It was spring break, and our youngest was leaving to spend time with her cousin. I hugged her and whispered “I love you” then turned to get in the car. I couldn’t watch her walk away. The reality was she would be leaving again and soon. It wasn’t going to be a week-long trip next time – it was going to be for what seemed a lifetime. These thoughts left my emotions in a twisted mess. Once my husband was in the car I said: “I don’t know if my heart is ready for this again.”
Not So Long Ago
This will be our third daughter to serve an 18-month mission for our church. Our middle daughter came home just before Christmas, and our oldest returned a 2 ½ years before her. Each time they leave a little piece of my heart goes with them, and when they come home, I feel whole again. It sounds crazy, I know. But even as hard as it is to see them walk away, I wouldn’t have it any other way.
If It’s So Hard, Why?
I’ve always believed my most significant responsibility as a parent was to teach and encourage growth. I know from experience the most valuable lessons I’ve learned have not come without a little pain and discomfort.
Truth be told, it’s the best thing I can do as a mother. For a young adult, the ages of 18-25 are the most selfish time in their life. They don’t have a family to care for; their financial worries are at a minimum, they are free to do just about anything they want. Choosing to serve and do selfless work at a time when they can be so self-centered is a powerful life lesson. It is not a matter of “go sow your wild oats” but let’s develop life-long skills of charity, compassion, and hard work.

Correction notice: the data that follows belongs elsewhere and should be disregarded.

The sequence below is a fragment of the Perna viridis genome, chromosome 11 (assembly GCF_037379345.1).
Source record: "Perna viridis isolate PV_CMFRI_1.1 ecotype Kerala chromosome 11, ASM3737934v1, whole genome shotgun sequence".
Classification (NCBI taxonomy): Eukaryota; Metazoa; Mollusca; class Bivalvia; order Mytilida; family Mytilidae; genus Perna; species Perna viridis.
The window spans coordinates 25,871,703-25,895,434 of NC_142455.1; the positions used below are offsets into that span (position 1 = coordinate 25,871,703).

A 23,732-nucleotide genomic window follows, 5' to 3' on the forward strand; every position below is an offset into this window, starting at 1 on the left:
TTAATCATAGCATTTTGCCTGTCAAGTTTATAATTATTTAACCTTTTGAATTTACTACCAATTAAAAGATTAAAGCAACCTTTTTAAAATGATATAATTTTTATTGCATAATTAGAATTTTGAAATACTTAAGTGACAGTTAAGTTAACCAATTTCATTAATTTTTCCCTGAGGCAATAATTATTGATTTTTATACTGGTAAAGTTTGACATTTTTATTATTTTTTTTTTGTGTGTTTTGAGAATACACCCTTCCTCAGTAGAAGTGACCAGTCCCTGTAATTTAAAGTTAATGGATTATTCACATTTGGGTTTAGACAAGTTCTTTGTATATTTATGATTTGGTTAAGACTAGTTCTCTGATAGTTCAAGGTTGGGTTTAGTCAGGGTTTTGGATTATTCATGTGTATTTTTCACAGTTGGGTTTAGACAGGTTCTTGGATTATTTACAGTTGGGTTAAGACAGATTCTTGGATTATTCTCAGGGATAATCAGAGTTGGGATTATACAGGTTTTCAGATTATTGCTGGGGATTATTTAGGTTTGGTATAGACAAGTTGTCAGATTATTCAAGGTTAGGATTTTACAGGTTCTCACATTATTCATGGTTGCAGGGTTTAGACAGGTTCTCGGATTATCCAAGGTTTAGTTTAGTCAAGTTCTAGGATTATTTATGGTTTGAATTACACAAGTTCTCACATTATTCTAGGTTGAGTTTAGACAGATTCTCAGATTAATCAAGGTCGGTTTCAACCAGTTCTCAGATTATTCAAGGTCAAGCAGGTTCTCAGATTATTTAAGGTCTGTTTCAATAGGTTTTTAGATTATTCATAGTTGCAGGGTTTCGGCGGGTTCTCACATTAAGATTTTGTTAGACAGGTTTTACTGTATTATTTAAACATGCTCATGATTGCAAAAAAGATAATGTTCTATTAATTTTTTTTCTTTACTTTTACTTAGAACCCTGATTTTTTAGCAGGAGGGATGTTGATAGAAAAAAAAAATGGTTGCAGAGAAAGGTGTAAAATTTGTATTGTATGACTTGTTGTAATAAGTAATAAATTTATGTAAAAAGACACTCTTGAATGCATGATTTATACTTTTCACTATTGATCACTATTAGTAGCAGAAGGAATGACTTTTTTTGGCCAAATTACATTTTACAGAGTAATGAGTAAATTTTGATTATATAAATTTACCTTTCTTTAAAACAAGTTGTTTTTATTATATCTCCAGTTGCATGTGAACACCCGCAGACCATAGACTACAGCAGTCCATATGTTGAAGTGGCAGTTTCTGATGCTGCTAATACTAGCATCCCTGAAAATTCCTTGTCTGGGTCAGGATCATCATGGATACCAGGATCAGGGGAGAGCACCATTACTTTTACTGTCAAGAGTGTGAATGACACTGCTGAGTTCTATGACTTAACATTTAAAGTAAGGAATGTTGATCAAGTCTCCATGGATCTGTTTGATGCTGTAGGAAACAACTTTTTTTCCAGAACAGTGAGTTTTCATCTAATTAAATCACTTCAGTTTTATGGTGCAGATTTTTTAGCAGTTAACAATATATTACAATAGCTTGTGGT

The most beautiful part of this choice is it is all theirs. They want to go because they believe in the gospel of Jesus Christ with all their heart and want to share it with others. And I won’t hold them back because I believe the same. I’ve watched this experience change my other two daughters. They have become compassionate, confident, and faithful women. How could I allow my anxiety of separation keep them from becoming all they can be?
Is it hard to be a mom? Yes. Every late night feeding, major growth milestone, and life lesson taught has led to this moment — setting them free. Letting them go to live their life and hope you’ve taught them enough to not fail. But even then. Failure is a good teacher and nothing to fear.
As a mom, we undergo a type of metamorphosis. Changing with each new stage and phase of raising a child. This final change feels happy and sad; heavy and light; empty and full. Each feeling seems to contradict its companion, making me think maybe this final change isn’t so final after all. I don’t know where the idea of comparing our children to birds leaving the nest came from. They are not birds and leaving the nest is not the end. It is just the beginning of a new chapter.
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